Students share coming out stories

Travis Moody, Staff Reporter

LGBTQ+ students at Eastern are celebrating National Coming Out Day as a day to take pride in who they are.

Every year, Oct. 11 is recognized as National Coming Out Day. This date was chosen because it marks the anniversary of the 1987 National March on Washington for Lesbian and Gay Rights.

Siobhan Doherty, a sophomore sociology major and president of EIU Pride, said coming out is an ongoing event.

 “A lot of people think of (coming out) as one big event, but you have to do it every time you meet someone,” Doherty said. “It’s a lifelong process.”

Although she identifies as gay, during her sophomore year Doherty told her mom she was bisexual.

 “For me, that was like a stepping stone into testing the waters of how my mom would take that as something her daughter was,” Doherty said.

 Doherty said that by doing so, she does not want to invalidate bisexuality, and fully recognizes it as its own sexuality.

“At first, she told me things like, ‘No, you’re not. This is a phase,’ and things like that,” Doherty said.

 Doherty went to Catholic school until eighth grade, where being gay was shown as a “that’s not us” situation.

“I finally told my mom in the worst way possible,” Doherty said. “I ended up texting her from upstairs while she was downstairs. I could hear her footsteps coming up the stairs, and she still kind of had that same attitude.”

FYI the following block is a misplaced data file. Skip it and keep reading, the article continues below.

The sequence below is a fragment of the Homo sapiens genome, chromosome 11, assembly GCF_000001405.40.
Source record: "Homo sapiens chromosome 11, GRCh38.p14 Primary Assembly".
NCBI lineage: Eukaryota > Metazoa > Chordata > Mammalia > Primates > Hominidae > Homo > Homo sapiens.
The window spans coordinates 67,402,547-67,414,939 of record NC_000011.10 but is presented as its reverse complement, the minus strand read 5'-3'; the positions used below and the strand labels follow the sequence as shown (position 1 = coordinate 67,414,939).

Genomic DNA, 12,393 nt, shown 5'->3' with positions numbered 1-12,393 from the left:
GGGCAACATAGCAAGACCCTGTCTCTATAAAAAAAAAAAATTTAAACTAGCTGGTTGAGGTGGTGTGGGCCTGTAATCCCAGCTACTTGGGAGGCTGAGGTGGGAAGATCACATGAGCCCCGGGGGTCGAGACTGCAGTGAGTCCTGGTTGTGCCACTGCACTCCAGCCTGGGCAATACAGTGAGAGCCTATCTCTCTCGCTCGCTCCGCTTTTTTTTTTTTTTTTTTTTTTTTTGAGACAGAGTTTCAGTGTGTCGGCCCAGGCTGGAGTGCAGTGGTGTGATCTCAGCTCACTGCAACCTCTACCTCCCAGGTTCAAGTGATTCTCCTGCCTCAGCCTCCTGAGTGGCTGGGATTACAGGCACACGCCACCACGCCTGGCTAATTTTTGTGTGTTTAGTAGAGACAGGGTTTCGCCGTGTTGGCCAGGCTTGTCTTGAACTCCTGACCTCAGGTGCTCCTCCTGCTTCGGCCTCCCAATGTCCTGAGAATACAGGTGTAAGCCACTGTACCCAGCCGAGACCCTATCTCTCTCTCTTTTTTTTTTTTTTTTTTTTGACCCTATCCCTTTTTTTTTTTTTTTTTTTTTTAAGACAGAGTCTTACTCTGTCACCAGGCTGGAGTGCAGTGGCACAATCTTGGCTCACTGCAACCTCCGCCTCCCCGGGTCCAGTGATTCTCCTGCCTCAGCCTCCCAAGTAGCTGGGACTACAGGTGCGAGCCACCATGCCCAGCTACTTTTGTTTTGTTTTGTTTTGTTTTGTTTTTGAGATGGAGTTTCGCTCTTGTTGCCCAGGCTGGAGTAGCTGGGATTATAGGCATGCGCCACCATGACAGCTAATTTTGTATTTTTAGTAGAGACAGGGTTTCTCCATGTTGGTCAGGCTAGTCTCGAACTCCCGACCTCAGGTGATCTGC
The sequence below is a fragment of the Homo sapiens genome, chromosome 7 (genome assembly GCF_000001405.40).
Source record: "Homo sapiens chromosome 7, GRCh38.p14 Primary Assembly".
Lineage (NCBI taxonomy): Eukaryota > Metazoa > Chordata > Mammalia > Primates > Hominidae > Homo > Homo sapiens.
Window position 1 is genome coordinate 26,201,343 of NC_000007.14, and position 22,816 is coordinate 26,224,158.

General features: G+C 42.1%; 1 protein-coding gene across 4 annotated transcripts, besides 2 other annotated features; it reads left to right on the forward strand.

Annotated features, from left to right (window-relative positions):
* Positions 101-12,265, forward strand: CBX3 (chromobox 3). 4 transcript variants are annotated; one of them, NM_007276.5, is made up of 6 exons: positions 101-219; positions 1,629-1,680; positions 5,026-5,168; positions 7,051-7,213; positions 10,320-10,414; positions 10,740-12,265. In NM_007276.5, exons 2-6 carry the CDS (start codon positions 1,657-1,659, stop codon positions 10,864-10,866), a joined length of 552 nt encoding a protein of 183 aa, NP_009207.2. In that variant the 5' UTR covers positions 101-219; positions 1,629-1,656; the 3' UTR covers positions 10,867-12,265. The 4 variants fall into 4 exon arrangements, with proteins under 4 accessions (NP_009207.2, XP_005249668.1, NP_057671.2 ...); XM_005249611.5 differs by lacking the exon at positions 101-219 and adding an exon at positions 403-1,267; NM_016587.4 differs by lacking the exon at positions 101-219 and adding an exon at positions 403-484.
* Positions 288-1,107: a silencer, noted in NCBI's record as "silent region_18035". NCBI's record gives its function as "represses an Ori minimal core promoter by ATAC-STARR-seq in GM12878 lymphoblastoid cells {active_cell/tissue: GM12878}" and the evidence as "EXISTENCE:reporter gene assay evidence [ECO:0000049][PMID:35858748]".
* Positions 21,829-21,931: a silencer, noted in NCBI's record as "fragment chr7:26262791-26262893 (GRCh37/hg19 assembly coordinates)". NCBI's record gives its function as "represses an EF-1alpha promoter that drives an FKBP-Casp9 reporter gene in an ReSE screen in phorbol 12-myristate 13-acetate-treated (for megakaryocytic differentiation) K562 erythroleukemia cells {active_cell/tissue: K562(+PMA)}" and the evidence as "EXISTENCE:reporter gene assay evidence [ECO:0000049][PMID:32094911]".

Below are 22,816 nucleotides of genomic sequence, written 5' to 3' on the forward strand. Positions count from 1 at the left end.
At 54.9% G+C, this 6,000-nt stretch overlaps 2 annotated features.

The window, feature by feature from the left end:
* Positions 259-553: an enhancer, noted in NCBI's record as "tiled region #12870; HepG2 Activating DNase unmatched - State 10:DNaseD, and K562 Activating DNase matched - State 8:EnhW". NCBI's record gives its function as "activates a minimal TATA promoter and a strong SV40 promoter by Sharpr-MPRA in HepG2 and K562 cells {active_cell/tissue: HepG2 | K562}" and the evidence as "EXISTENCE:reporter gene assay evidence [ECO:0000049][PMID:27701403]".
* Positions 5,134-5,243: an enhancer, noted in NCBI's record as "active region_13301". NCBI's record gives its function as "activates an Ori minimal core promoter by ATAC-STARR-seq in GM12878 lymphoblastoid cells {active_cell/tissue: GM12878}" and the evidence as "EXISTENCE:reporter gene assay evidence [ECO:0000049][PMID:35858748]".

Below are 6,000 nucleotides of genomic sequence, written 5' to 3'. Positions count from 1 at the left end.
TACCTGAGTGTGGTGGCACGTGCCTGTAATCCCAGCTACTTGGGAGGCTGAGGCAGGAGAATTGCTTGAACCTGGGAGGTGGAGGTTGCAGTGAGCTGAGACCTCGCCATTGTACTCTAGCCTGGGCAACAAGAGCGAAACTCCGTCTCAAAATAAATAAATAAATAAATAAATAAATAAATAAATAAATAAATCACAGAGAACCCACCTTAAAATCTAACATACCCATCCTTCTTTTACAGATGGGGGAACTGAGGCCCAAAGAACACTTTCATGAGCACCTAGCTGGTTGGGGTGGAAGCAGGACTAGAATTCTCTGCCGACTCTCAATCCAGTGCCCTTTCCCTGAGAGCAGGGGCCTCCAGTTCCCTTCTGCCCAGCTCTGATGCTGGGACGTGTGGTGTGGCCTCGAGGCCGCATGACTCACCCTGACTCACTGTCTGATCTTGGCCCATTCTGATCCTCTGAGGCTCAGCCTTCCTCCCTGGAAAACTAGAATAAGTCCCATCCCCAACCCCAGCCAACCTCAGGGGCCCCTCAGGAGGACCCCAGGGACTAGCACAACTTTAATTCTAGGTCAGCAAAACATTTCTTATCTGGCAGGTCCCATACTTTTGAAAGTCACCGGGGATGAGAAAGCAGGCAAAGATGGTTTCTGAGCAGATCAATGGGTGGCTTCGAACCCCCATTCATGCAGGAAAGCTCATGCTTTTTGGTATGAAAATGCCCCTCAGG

Doherty said both of her parents are very accepting now, and even came to the ribbon cutting ceremony at Eastern this year.

“I think it’s just because they never imagined it being an issue so close to them,” Doherty said. “Once it was, it took them a minute to adjust.”

Alex Woolley, a junior 2-D studio art major, said their coming out story happened in a lot of stages of claiming different identities,

 “In middle school, I came out to my close friends and told them I was gay,” Woolley said.

In high school, Wooley transitioned into a new stage, and they decided they just wanted to identify as queer, not necessarily homosexual.

 “I decided to come out to my family then,” Woolley said. “I was having dinner with my sister, and it was brought up. She asked me, ‘So, you’re not straight?’ When I told her, she responded, ‘I just wanted to make sure. You’d never explicitly said.’”

 Woolley then decided to explicitly tell their mother, who took it well.

“At first, she asked if I was serious, and when I told her I was, she was just like, ‘Okay,’” Woolley said. “We talked about it later and laughed it off.”

Jovan Williams, a freshman music performance major, said his coming out story was a very big moment.

“I was a dancer and choreographer for this company at my school,” Williams said. “We were doing this piece about who we are, and I wanted the dancers to use props. I ended up using whiteboards.”

Williams himself was a performer, and he wrote “I’m gay” on his whiteboard. On opening night, his parents were in the audience.

“They had no idea, but I felt like it was a good way to tell them,” Williams said.

Woolley said National Coming Out Day is not just for individuals who have come out. It is an opportunity to reflect on how fortunate some of us are to feel safe, while others may not have that ability.

“People who haven’t come out yet are just as much queer or just as much trans as every other member of the community,” Woolley said.

Travis Moody can be reached at 518-2816 or at [email protected]